“I could imagine certainly people in the room, who are more concerned about inflation, pushing back that this needs to be in the statement more” this week, said Diane Swonk, chief economist for Mesirow Financial Inc. in Chicago, which oversees about $77.6 billion in assets.
When the FOMC does decide the recovery is strong enough to allow tapering asset purchases, it will probably start with a $20 billion reduction in monthly bond buying, with purchases divided between $35 billion in Treasuries and $30 billion in mortgage-backed securities, according to the Bloomberg survey median.
After an initial decision to taper as early as September, the FOMC might hold off further reductions in purchases as long as inflation remains low, Hanson said.
Chipotle’s Hartung said on a July 18 earnings call that the company is holding the line on menu prices even though it paid more for salsa, chicken and cheese during the second quarter and expects beef and avocado prices to rise.
Many of the cost increases are cyclical, deviating from “a tamer food inflation environment generally,” he said.
Chipotle isn’t unique in its reluctance to raise prices. Regional banks reporting on economic activity in the Fed’s most recent Beige Book show that price pressures largely have remained muted. The Beige Book survey, based on anecdotal reports from the 12 Federal Reserve districts, is compiled to help inform the FOMC at its policy meetings.
Retailers in the Kansas City district “did not expect to raise prices over the next three months,” and most restaurants didn’t anticipate menu price increases, even though food costs were expected to rise during the same period, according to the report released July 17. Construction and transportation firms in the region foresaw flat prices, while manufacturers estimated future finished goods would be lower priced.
In the Cleveland district, prices for raw materials and finished goods were flat or lower and steel producers had “limited success” raising prices.
Stable inflation expectations signal reduced risk that deflation could weaken the economy. Consumer prices measured by the personal consumption expenditures index will rise 1.2 percent in the third quarter and 1.4 percent in the fourth, according to a Bloomberg survey of 38 economists conducted July 5 to July 10.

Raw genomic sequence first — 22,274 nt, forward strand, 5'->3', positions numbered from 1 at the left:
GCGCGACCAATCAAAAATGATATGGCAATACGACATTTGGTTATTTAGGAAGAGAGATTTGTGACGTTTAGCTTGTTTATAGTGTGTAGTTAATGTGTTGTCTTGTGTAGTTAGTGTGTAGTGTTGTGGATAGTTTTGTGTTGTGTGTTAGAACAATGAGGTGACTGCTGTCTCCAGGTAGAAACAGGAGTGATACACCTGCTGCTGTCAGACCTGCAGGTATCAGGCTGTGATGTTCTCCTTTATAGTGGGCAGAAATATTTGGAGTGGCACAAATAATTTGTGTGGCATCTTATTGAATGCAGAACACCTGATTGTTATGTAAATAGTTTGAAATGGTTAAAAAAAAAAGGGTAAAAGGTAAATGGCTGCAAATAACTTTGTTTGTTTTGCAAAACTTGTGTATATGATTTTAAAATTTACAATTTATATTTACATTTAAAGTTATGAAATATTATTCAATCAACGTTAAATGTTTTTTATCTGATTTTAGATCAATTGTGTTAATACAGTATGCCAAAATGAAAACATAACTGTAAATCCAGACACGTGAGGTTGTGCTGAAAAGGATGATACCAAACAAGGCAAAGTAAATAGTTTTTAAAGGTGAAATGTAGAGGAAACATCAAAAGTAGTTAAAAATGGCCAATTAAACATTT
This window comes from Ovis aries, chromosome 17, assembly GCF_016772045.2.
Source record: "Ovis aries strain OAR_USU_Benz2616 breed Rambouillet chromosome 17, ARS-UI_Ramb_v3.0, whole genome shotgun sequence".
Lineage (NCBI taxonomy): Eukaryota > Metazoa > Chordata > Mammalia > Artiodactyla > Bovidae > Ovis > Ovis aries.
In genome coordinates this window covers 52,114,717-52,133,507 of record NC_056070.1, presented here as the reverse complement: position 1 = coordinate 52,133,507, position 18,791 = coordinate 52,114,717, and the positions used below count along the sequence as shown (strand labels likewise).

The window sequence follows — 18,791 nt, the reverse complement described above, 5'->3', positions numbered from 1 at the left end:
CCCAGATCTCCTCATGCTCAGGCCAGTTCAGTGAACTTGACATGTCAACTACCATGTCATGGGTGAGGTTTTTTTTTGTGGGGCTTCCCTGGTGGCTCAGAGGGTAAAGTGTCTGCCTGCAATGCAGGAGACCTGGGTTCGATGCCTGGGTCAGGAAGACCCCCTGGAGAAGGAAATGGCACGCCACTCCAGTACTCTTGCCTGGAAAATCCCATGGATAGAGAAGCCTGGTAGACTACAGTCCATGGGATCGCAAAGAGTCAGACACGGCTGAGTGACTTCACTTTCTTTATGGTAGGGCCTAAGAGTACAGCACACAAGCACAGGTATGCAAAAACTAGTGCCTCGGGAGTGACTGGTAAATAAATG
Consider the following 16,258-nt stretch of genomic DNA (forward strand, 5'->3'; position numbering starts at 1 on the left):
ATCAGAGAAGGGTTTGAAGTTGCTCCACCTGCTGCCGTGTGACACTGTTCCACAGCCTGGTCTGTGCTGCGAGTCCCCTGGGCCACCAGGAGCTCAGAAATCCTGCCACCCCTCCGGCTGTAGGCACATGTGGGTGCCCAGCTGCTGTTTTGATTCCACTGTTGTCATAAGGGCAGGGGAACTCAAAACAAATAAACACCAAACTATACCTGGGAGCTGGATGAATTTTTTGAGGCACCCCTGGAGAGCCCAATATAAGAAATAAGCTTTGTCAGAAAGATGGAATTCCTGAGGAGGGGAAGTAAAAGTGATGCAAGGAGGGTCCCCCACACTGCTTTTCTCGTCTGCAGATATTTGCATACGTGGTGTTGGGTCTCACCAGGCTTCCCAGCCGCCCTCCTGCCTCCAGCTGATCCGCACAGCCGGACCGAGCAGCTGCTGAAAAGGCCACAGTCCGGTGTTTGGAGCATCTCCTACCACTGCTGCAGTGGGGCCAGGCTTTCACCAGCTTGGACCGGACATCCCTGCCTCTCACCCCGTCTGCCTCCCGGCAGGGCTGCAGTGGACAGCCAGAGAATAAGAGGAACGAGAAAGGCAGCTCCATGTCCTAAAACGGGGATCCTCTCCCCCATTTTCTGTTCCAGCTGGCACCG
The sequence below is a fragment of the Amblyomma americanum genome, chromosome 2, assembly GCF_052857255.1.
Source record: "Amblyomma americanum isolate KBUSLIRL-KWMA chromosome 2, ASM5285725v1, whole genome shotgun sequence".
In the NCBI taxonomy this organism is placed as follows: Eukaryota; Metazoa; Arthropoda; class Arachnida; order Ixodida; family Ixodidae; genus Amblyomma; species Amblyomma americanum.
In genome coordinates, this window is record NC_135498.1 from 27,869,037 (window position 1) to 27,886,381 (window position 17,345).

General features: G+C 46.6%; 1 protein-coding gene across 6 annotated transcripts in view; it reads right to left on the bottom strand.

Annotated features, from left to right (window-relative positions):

The gap in yields between Treasury Inflation-Protected Securities, or TIPS, and U.S. government debt not indexed for inflation, known as the break-even rate, shows investor expectations for the consumer price index over the next five years were at 1.83 percent on July 26, holding near the 2.1 percent average so far this year.
As the central bankers meet this week, a tweak to statement language or a fresh dissent may reveal a greater focus on inflation. Bullard said he dissented at the June meeting because “the Committee should signal more strongly its willingness to defend its goal of 2 percent inflation” in light of figures showing it was “now well below target,” according to minutes of the meeting.
Those minutes also revealed Bullard isn’t alone on the committee in advocating a more aggressive stance on pricing trends.
“Many others worried about the low level of inflation, and a number indicated that they would be watching closely for signs that the shift down in inflation might persist or that inflation expectations were persistently moving lower,” the minutes said.
Failure to address low inflation could put the U.S. on the path of Japan, where deflation has become “quite difficult to reverse,” Boston Fed Chief Eric Rosengren said in May 16 remarks in Milan. Prices lingering below the Fed’s 2 percent target may mean policy “has not been sufficiently accommodative,” he said.
The FOMC has said the benchmark rate will remain around zero at least as long as inflation over one to two years is forecast at no more than 2.5 percent and unemployment remains above 6.5 percent. The Fed might underscore its readiness to guard against deflation by adding a threshold for inflation on the lower end as well as the upper, said Kevin Cummins, an economist for UBS Securities LLC in Stamford, Connecticut, who formerly worked for the New York Fed.
“I think they’re probably pretty good” chances that the Fed will establish a lower bound for inflation in the next few meetings, Cummins said. If inflation continues to slow, “you could probably assume that it’s going to happen sooner rather than later.”